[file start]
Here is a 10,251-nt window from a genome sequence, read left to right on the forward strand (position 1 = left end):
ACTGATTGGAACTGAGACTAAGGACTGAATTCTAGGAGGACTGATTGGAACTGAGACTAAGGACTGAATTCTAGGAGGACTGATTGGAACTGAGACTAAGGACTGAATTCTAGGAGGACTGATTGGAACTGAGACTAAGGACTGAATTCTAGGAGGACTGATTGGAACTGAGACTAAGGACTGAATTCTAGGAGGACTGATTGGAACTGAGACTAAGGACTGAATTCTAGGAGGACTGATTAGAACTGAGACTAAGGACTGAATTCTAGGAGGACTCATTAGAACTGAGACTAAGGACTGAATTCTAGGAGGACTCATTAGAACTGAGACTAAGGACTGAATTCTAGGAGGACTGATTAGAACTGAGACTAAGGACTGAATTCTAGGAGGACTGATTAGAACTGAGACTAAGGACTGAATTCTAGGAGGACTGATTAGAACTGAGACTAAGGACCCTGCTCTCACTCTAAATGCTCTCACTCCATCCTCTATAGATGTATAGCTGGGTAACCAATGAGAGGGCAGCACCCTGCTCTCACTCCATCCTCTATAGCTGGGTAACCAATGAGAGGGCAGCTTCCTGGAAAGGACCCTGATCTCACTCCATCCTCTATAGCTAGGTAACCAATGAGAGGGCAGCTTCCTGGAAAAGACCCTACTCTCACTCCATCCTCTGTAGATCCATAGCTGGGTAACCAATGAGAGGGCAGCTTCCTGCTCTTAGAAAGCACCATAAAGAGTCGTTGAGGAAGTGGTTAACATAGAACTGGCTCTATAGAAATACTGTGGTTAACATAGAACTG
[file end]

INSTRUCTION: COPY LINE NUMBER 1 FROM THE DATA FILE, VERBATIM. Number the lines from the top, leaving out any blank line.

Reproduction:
Here is a 10,251-nt window from a genome sequence, read left to right on the forward strand (position 1 = left end):